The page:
Vitamin D3. Did you know that up to 93% of men ages 19-50 aren’t getting enough vitamin D from their diets? That’s important, considering vitamin D’s role in supporting bone health, normal immune function, and normal muscle contraction. Filling vitamin D shortfalls isn’t just a question of getting some sun, since factors like climate, SPF, and even skin tone can all have an impact. Instead, opt for a supplement that contains vitamin D3, which is the form of vitamin D your body naturally produces.*

Vitamin E. Fact: Many men aren’t meeting their vitamin E needs through diet alone. And since it’s an antioxidant, vitamin E is a defender you may want on your team. A word to the wise: Look for vitamin E sourced from mixed tocopherols in your multivitamin, since that’s the same spectrum of this nutrient found in a healthy diet.*

Vitamin K2. Suffice to say that K2 kind of flies under the radar, so let’s give this key nutrient some of the attention it deserves. In addition to helping support heart health, vitamin K2 is an important calcium-helper nutrient when it comes to bone support.*

Vitamin B12. B12 plays an important role in contributing to normal cell division. The caveat? Vitamin B12 is found mainly in meat, fish, and eggs, so vegans and vegetarians can have a really tough time getting enough through diet alone. And since B12 also supports energy-yielding metabolism, shortfalls can manifest as sluggishness and brain fog. That’s where a quality multivitamin can really come in handy.*

Folate. This B-vitamin plays a role in DNA methylation and red blood cell formation. You might recognize the name of its synthetic counterpart, folic acid, which is a popular option in many supplements on the market. But there’s actually an important caveat where folic acid is concerned: Up to one-third of men have a genetic variation called MTHFR, which makes it a bit trickier to efficiently utilize folic acid specifically. That’s why we’d opt for methylated folate, which is a bioavailable version. In other words, it can be efficiently utilized—even with that pesky gene variation.*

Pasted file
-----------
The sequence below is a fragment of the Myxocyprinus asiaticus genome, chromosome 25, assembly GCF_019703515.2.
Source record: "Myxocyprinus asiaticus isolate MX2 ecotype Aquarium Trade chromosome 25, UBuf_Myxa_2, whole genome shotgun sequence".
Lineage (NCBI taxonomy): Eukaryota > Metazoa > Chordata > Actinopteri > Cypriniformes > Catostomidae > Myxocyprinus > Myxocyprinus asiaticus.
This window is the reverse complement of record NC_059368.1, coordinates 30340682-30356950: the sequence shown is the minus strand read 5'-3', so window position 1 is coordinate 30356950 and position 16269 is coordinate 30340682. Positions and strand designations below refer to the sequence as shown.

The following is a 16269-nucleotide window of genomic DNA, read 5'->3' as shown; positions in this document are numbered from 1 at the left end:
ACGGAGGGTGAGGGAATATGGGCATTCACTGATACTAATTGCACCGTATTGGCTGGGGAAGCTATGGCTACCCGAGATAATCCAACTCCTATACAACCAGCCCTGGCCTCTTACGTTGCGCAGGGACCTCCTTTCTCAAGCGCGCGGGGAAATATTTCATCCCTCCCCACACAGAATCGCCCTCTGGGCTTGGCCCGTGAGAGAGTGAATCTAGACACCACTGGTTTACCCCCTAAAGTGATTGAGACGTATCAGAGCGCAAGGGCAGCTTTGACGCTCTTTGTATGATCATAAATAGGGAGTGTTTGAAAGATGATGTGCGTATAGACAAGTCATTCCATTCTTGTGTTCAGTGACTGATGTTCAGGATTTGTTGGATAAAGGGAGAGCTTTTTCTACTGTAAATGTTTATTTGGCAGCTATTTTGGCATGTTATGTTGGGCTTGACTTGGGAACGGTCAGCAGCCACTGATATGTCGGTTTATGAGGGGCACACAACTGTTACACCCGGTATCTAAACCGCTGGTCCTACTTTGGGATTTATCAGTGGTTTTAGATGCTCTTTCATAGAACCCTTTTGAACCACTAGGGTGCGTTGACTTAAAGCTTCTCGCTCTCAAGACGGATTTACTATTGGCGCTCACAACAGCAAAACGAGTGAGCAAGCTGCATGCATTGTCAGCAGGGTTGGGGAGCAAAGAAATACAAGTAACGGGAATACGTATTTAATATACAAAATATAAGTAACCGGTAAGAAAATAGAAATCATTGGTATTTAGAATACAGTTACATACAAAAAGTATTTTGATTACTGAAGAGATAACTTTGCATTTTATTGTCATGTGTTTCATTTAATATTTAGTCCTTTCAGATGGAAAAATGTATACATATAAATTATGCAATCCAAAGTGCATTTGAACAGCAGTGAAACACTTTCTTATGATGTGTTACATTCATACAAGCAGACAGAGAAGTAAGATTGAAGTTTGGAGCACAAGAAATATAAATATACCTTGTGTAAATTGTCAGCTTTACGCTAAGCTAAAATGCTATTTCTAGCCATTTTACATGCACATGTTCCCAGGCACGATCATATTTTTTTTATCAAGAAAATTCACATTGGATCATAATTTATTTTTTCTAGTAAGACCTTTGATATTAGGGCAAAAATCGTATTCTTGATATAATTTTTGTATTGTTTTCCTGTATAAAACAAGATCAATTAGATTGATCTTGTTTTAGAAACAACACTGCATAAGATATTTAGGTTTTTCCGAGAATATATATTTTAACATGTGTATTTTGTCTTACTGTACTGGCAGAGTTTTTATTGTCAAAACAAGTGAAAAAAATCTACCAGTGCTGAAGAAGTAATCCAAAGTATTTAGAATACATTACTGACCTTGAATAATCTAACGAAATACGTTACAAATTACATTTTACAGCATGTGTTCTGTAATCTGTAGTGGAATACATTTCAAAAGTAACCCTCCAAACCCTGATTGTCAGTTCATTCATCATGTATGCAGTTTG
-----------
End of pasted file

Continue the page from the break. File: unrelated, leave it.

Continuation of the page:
Magnesium. How well do you really know this powerhouse nutrient? Magnesium lends support to the body in lots of ways, from bone health to normal muscle contraction.*

That said, we need a lot of magnesium to meet our daily levels—men ages 19-50 should aim for a daily intake of roughly 400-420 mg, and many come up short. You can aim to meet your magnesium needs through your diet (dark chocolate, avocado, and nuts are all good sources), but we also recommend taking a quality magnesium supplement to help fill gaps. (Bonus tip: Look for chelated magnesium, which has shown absorbability.)*

Boron. Allow us to introduce you to this unsung hero. Boron does a lot of work behind the scenes to help support bone health—working alongside other nutrients like vitamin D, calcium, and magnesium.*

The bottom line

In a perfect world, you’d get all the nutrients you need through diet alone. But that’s also really tricky, due to a variety of factors ranging from genetic variations to dietary preferences. Your best bet: opting for a quality multivitamin that keeps your needs in mind.

References:

  1. Prattala, R., Paalanen, L., Grinberga, D., Helasoja, V., Kasmel, A., & Petkeviciene, J. (2006). Gender differences in the consumption of meat, fruit and vegetables are similar in Finland and the Baltic countries. The European Journal of Public Health, 17(5), 520–525. doi: 10.1093/eurpub/ckl265
  2. NHIS - National Health Interview Survey Homepage. (2020, March 16). Retrieved from the CDC
  3. Ofojekwu, M.-J. N., Nnanna, O. U., Okolie, C. E., Odewumi, L. A., Isiguzoro, I. O. U., & Lugos, M. D. (2013). Hemoglobin and Serum Iron Concentrations.... Laboratory Medicine, 44(2), 121–124. doi: 10.1309/lmm7a0f0qbxeyssi